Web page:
Home  »  Ag Sectors  »  Livestock

Hastings seeks changes in proposed food safety regulations

Proposed food safety regulations could put farmers out of business, a congressional chairman tells the Food and Drug Administration.

WASHINGTON, D.C. — Requiring water that touches the skin of growing fruits and vegetables be of drinking quality could force growers out of business, House Natural Resources Chairman Doc Hastings, R-Wash., wrote in a letter to Food and Drug Administration Commissioner Margaret Hamburg.

Hastings expressed his concern about food safety regulations proposed by the FDA in a Nov. 15 letter. A public comment period on the proposals ends Nov. 22.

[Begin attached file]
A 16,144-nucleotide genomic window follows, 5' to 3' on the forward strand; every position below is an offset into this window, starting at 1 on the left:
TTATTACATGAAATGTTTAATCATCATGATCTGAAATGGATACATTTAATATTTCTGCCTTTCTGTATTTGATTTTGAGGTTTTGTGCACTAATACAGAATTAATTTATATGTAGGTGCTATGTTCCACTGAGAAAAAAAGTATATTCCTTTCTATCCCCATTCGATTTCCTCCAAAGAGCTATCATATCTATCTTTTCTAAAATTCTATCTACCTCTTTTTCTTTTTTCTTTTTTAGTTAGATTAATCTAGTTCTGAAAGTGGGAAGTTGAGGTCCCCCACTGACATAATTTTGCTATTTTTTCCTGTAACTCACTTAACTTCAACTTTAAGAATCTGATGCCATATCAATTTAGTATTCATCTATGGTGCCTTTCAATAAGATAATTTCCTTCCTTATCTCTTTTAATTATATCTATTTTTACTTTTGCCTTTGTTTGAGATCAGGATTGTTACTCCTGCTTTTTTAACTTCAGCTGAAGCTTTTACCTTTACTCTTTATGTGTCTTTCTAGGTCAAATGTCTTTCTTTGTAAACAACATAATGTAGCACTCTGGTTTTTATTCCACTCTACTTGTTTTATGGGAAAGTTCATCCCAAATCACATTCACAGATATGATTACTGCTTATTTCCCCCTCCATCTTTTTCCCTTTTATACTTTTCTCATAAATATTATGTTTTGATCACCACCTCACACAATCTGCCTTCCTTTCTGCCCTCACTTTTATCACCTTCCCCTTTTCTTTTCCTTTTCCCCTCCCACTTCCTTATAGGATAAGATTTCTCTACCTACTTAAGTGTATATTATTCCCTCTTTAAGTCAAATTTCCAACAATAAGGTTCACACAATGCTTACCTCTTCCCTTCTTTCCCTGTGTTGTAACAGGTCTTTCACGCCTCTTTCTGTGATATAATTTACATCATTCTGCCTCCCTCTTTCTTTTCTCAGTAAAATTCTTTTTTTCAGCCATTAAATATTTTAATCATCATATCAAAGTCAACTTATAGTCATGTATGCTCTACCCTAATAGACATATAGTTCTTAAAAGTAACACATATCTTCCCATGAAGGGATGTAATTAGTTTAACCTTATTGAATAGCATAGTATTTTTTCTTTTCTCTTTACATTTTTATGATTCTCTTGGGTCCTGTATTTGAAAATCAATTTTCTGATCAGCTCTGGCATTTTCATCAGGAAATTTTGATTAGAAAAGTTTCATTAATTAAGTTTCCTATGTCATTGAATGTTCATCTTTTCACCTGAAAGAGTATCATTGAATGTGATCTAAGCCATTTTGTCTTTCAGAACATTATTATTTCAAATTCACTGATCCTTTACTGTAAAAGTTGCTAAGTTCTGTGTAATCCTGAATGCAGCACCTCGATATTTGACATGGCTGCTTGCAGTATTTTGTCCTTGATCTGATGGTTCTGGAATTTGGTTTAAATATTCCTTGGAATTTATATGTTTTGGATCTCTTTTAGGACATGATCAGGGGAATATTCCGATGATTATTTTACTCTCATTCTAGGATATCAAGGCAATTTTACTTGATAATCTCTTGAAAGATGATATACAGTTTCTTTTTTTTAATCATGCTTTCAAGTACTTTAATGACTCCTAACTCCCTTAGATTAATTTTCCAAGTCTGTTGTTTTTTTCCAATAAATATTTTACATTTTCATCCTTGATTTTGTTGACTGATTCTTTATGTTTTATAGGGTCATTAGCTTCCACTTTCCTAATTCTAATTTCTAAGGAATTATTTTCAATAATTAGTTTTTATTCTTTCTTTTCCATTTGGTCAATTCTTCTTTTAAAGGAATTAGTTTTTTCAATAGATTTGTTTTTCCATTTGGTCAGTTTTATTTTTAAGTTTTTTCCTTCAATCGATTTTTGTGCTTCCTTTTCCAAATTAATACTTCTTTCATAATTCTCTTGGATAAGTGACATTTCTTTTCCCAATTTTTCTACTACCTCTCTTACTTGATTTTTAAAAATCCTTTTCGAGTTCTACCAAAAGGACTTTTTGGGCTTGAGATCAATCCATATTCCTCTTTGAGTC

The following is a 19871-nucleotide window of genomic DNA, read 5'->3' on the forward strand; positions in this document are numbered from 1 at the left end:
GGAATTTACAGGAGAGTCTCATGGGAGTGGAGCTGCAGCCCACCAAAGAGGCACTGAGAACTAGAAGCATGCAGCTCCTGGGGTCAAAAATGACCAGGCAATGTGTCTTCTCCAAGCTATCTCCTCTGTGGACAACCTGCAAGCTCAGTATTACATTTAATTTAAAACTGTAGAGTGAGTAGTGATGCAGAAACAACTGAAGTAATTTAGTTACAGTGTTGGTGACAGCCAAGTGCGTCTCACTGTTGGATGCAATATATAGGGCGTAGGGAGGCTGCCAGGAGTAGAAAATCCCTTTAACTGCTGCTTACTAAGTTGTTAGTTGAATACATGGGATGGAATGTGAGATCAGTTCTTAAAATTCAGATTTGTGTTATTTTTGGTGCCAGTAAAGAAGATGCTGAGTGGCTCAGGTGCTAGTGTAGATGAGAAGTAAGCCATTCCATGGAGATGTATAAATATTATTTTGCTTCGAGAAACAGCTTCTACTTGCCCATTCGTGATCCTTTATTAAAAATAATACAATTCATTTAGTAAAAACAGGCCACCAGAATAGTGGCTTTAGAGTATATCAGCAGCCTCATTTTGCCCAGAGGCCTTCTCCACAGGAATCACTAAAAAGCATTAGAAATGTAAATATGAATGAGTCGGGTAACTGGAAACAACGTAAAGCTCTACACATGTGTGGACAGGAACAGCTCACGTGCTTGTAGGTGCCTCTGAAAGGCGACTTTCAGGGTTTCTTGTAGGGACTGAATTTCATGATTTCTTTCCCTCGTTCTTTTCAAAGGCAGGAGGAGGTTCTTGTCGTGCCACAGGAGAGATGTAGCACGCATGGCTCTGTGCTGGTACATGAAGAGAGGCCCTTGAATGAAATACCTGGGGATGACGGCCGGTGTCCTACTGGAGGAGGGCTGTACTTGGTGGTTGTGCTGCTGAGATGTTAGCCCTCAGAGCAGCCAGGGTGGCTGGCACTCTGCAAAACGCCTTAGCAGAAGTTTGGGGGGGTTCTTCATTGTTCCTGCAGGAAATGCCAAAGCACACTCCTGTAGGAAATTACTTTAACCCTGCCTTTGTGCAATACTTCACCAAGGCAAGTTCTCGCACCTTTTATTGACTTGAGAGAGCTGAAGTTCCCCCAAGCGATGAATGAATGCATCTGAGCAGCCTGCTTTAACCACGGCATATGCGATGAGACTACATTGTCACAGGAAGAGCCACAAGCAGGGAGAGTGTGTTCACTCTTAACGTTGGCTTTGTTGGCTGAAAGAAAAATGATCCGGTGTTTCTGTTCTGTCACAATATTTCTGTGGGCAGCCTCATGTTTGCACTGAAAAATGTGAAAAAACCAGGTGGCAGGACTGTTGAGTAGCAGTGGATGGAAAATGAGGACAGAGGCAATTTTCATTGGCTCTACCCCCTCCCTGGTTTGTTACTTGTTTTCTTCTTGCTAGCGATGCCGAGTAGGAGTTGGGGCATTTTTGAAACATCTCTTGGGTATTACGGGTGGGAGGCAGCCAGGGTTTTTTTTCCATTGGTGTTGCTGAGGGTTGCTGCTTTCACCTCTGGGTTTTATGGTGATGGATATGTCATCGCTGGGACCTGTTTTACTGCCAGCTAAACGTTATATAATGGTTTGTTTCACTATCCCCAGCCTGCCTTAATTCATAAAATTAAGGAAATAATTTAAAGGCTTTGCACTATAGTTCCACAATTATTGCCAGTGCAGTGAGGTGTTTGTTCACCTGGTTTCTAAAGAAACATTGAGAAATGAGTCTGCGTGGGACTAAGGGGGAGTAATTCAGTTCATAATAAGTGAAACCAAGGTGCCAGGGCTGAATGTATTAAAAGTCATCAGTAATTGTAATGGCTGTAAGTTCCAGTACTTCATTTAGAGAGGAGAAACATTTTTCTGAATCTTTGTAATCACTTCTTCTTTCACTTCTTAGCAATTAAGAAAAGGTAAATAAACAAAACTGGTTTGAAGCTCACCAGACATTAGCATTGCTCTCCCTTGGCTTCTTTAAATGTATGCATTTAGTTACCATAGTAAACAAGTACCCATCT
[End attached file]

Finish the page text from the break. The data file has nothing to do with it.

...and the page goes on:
Hastings noted Washington grows more apples, pears, sweet cherries, mint and hops than any other state and that much of that production occurs with water from open irrigation ditches. Water is used not only to irrigate fruit trees but for frost protection, cooling and sunburn prevention, Hastings wrote.

“These proposed water quality standards are simply unachievable for the vast majority of growers in my district,” he wrote.

The letter followed a meeting Hastings and Rep. Greg Walden, R-Ore., had with Deputy FDA Commissioner Mike Taylor, who agreed to work to address concerns of growers and indicated the FDA would release a new draft for public comment before adoption.

— Dan Wheat



User Comments